50 years and counting for BCC

Thursday, Oct. 29


It began as a notion that some Boston politicians thought was silly: Building the state's first community college in remote Western Massachusetts.

But that notion morphed into a plan that became the blueprint for a statewide community college system that began in Pittsfield.

Berkshire Community College -- the state's first community college -- continues to strive and thrive in its 50th year by building collaborative relationships and embracing new opportunities to meet the needs of its students.

As the two-year college nestled in Pittsfield's western hills settles into mid-life -- and as fall enrollment reaches its highest point in at least 18 years -- campus officials are enthusiastic about BCC's future.

And its past.

After all, the West Street school was the trailblazer of the state's community college system, which grew to include campuses from Cape Cod to Greenfield.

"We are Berkshire County's community college. They could have called it Pittsfield Community College," BCC President Paul E. Raverta said, noting that the college's founders had the foresight to pick a regional title.

But it isn't easy being the first child of 15 in the community college family. That's why BCC's trajectory for the future includes embracing new technology, expanding opportunities, and building strong partnerships to bolster the school's reputation and broaden its reach.

Although BCC opened its current campus on West Street in 1972, the school's humble origins date to September 1960, when the college officially opened in the old Central Annex building on Second Street. (The building now houses low-income residents.)

That year, the college occupied only the top portion of the downtown building, and later filled the rest of the space. But that experiment in higher learning proved successful as BCC grew in popularity, with many blue-collar county residents using the school to launch careers.

A dozen years later, BCC said goodbye to the crowded downtown location and moved to the more rural setting on West Street, which remains the college's main campus.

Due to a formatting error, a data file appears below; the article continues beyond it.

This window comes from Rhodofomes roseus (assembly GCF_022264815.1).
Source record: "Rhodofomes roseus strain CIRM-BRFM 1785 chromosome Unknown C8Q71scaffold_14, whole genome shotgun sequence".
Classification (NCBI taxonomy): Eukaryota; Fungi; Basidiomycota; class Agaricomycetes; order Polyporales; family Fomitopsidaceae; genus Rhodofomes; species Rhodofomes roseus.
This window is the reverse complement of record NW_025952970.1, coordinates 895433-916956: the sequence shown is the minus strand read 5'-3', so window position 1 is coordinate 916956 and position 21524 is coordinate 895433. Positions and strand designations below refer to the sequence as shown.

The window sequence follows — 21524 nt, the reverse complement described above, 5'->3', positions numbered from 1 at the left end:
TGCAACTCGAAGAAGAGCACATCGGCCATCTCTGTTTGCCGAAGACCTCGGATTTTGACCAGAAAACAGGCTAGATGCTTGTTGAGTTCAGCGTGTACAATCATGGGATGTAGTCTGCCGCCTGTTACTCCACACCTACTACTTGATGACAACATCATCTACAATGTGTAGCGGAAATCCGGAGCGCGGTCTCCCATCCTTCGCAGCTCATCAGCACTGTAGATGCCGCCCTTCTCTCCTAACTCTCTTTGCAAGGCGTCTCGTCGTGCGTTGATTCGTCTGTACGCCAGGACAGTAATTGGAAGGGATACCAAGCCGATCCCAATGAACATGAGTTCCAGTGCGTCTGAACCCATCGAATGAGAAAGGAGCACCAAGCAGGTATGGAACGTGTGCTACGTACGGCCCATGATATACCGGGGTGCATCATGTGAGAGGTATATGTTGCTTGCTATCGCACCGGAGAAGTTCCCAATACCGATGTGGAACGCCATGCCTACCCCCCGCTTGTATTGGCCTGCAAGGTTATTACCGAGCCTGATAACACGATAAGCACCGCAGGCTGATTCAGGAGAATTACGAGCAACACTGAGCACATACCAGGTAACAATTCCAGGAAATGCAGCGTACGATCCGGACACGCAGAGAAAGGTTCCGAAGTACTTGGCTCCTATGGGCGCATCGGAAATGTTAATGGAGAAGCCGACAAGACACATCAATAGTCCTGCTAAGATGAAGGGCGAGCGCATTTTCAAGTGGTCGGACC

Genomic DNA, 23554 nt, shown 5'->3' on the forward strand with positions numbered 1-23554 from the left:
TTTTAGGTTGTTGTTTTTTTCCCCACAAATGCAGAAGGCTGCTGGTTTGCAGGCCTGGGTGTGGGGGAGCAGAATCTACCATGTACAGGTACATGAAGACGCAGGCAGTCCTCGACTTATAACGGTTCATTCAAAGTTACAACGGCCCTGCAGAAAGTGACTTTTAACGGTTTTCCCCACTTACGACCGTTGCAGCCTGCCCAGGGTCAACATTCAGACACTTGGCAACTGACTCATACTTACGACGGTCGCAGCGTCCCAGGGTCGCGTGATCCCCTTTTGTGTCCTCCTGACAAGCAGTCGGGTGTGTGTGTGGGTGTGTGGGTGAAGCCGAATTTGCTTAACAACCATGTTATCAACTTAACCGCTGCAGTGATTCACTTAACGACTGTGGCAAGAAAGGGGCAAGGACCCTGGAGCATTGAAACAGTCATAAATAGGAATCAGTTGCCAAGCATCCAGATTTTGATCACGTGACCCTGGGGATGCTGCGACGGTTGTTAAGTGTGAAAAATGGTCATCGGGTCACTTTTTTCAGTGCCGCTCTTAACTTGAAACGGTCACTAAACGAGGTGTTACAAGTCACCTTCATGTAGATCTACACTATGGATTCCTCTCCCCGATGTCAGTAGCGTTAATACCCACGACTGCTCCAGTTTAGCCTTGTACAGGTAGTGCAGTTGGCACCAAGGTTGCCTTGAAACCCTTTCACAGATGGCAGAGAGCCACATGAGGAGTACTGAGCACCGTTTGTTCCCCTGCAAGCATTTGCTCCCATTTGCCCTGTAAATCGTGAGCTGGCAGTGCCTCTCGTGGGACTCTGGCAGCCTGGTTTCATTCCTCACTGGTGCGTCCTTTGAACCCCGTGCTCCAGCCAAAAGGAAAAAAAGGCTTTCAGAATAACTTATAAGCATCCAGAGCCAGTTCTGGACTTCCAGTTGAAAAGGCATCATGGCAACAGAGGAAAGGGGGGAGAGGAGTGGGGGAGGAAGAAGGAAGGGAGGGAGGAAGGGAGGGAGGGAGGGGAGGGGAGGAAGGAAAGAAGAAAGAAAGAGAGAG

The new facility elicited praise from The Berkshire Eagle, which described the campus in a 1973 review as a "handsome complex" that evoked architect Ben Thompson's "conscious image of an Italian hilltown with courtyard hub, covered galleries, bell tower, accessible terraces and continually unfolding vistas of the Berkshires, framed in angular and curvilinear concrete forms."

BCC expanded into Great Barrington in 1984, and that pioneering spirit still exists today, with BCC offering classes on the second floor of Pittsfield's Intermodal Transportation Center -- dubbed the Intermodal Educational Center -- and running a public art gallery on the bus station's first floor.

The college also offers workshops at Charles H. McCann Technical School in North Adams, Monument Mountain Regional High in Great Barrington, and Pittsfield and Taconic highs in Pittsfield.

College officials said these geographic partnerships are designed to increase access to educational opportunities, while BCC's community workforce development relationships are intended to improve students' prospects in the job market.

"We're looking to link up with folks that have what we don't have and create a situation where we can both share our resources," said William Mulholland, BCC's dean of lifelong learning and workforce development.

The college has joined forces with the county's health, science and technology sectors and regional business and workforce development programs to provide more specific training to students, which may give them a competitive edge.

" ‘Community' is our middle name," said Raverta, who says networking with the larger county community is a key part of being president.

The college also continues to expand into cyberspace. BCC offers online courses and utilizes technology to give students an education similar to what they'd get in a classroom, but without having to leave home.